Please note that the poems and essays on this site are copyright and may not be reproduced without the author's permission.

Monday, 28 December 2015

Eternal Youth

Eternal Youth | by duncan 
Eternal Youth [Stoke Newington]: photo by duncan c, 2 November 2013

The dark side: The secret world of sports doping: Al Jazeera investigation raises questions about whether sports heroes are linked to performance enhancing drugs: Al Jazeera, 28 December 2015

Inside a hotel room in Austin, Texas, a pharmacist advises a professional athlete on taking performance-enhancing drugs.

"One anabolic, and I can give you something to use right now, is this Delta 2 stuff. It's a steroid. There's a bunch of football players who take this," he tells Liam Collins, a British hurdler reporting undercover.

In another conversation, a Vancouver pharmacist poses a question to the same athlete.

"Have I doped people? Oh yeah. And no one's got caught because the system is so easy to beat. That's the sad fact."

Later, a Naturopath doctor explains how he would destroy medical records if investigators came looking for them.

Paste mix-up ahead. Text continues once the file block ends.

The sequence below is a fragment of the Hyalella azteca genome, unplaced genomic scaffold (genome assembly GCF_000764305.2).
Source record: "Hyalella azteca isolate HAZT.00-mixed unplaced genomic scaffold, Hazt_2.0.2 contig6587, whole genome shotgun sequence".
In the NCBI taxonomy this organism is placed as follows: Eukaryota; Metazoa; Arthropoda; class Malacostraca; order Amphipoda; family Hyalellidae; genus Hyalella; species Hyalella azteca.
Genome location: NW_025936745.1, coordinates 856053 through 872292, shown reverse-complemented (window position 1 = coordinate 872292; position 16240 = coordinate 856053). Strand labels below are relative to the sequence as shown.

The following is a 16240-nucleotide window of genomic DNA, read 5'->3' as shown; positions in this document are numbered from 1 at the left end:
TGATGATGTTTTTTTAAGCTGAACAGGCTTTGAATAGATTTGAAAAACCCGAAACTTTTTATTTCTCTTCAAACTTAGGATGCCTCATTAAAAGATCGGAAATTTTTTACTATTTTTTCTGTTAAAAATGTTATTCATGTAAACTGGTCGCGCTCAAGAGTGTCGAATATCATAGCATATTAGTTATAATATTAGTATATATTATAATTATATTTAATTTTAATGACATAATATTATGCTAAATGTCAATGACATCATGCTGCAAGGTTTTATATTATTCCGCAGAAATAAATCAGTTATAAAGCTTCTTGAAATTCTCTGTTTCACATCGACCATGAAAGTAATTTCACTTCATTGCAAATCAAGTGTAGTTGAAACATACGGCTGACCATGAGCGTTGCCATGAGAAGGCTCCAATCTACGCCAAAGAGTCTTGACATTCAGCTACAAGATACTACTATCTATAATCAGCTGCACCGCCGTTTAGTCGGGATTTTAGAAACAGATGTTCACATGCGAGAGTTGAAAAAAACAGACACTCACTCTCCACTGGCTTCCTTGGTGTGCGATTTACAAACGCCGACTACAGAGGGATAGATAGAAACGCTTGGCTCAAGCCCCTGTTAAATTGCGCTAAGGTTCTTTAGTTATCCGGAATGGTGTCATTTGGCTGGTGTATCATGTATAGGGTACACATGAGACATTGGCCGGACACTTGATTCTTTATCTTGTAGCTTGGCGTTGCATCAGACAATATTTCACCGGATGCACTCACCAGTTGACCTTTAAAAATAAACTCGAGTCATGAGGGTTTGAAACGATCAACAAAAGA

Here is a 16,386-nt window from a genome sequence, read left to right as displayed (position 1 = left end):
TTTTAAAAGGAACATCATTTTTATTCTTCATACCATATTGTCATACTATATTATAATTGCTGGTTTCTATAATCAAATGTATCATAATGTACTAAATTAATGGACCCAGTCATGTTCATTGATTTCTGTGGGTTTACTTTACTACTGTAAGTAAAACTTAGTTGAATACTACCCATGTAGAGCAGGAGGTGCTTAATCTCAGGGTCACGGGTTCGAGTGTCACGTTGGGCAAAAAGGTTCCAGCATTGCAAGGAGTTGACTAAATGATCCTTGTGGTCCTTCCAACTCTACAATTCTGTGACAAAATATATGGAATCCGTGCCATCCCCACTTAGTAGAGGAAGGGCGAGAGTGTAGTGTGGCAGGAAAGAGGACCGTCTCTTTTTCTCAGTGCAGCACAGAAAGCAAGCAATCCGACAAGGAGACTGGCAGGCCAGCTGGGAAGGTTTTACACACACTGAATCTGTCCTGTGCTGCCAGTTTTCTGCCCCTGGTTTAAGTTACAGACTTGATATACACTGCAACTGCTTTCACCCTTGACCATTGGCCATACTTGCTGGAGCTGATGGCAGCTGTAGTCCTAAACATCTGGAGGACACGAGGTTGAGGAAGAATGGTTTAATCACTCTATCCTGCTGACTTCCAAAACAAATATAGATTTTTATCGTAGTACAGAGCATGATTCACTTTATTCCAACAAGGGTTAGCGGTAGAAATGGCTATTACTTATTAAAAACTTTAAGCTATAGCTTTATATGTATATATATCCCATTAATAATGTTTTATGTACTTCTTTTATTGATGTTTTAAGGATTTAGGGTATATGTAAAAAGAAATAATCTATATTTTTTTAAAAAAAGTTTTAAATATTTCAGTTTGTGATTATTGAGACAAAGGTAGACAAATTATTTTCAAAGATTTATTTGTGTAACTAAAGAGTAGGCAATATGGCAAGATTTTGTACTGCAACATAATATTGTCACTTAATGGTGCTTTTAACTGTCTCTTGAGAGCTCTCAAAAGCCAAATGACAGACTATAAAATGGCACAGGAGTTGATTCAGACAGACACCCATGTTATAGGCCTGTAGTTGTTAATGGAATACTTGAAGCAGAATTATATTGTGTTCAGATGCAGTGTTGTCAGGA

"I can just document everything not in this chart but on my own chart. And if somebody ever comes sniffing for it, it's very easy to just delete and say no, this is the real chart. If say, WADA [World Anti-Doping Agency] comes sniffing around."

Normally these conversations take place behind closed doors, but a new investigation by Al Jazeera is bringing them to light. Liam Collins, working on behalf of Al Jazeera's Investigative Unit, spent six months undercover investigating the murky world of performance-enhancing drugs -- what athletes refer to as "the dark side."

"For me, it was an opportunity to be the guy, to go undercover, and make a change," said Collins. At 37, he competes as a hurdler at an international level. For the investigation he claimed that he was making one last push for the Rio Olympics and was willing to do "whatever it takes" to get there. 

The investigation has exposed the crucial role of pharmacists and doctors in creating and prescribing programs of performance-enhancing drugs designed to cheat the testing system. It also raises questions about some well-known athletes in American football and baseball who the medical professionals claim to work with.

Embedded image permalink

“I can take a guy with average genetics and I can make him world champion.” #DarkSideDopers
: image via AJE News @AJENews, 28 December 2015

The athletes and medical professionals who responded to requests for comment denied any wrongdoing. This includes Peyton Manning, a football player for the Denver Broncos, whose wife, one pharmacist alleged, was supplied with human growth hormone.